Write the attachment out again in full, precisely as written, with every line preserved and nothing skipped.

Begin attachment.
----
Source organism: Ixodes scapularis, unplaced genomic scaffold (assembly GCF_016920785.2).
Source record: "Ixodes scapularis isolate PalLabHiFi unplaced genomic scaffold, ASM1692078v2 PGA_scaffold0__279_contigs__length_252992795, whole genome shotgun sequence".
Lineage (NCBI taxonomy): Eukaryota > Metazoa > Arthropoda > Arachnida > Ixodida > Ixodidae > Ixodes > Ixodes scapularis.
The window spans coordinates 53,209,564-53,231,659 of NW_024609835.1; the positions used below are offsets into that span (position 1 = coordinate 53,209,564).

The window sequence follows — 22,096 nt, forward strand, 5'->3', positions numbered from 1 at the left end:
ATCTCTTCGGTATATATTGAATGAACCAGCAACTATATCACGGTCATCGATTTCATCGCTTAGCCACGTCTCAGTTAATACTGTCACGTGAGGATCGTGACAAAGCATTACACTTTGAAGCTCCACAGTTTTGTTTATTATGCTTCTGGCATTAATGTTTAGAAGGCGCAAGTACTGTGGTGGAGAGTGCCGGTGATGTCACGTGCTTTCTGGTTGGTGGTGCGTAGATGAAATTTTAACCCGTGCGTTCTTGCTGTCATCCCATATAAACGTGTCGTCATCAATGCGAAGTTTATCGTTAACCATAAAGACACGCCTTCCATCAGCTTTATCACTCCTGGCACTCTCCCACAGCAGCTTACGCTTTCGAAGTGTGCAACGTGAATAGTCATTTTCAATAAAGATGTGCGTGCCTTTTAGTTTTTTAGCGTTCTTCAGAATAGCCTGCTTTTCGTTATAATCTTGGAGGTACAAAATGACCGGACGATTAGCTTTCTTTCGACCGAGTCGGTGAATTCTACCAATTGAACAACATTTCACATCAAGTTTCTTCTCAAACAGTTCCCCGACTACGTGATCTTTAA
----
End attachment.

Source organism: Ixodes scapularis, unplaced genomic scaffold (assembly GCF_016920785.2).
Source record: "Ixodes scapularis isolate PalLabHiFi unplaced genomic scaffold, ASM1692078v2 PGA_scaffold0__279_contigs__length_252992795, whole genome shotgun sequence".
Lineage (NCBI taxonomy): Eukaryota > Metazoa > Arthropoda > Arachnida > Ixodida > Ixodidae > Ixodes > Ixodes scapularis.
The window spans coordinates 53,209,564-53,231,659 of NW_024609835.1; the positions used below are offsets into that span (position 1 = coordinate 53,209,564).

The window sequence follows — 22,096 nt, forward strand, 5'->3', positions numbered from 1 at the left end:
ATCTCTTCGGTATATATTGAATGAACCAGCAACTATATCACGGTCATCGATTTCATCGCTTAGCCACGTCTCAGTTAATACTGTCACGTGAGGATCGTGACAAAGCATTACACTTTGAAGCTCCACAGTTTTGTTTATTATGCTTCTGGCATTAATGTTTAGAAGGCGCAAGTACTGTGGTGGAGAGTGCCGGTGATGTCACGTGCTTTCTGGTTGGTGGTGCGTAGATGAAATTTTAACCCGTGCGTTCTTGCTGTCATCCCATATAAACGTGTCGTCATCAATGCGAAGTTTATCGTTAACCATAAAGACACGCCTTCCATCAGCTTTATCACTCCTGGCACTCTCCCACAGCAGCTTACGCTTTCGAAGTGTGCAACGTGAATAGTCATTTTCAATAAAGATGTGCGTGCCTTTTAGTTTTTTAGCGTTCTTCAGAATAGCCTGCTTTTCGTTATAATCTTGGAGGTACAAAATGACCGGACGATTAGCTTTCTTTCGACCGAGTCGGTGAATTCTACCAATTGAACAACATTTCACATCAAGTTTCTTCTCAAACAGTTCCCCGACTACGTGATCTTTAA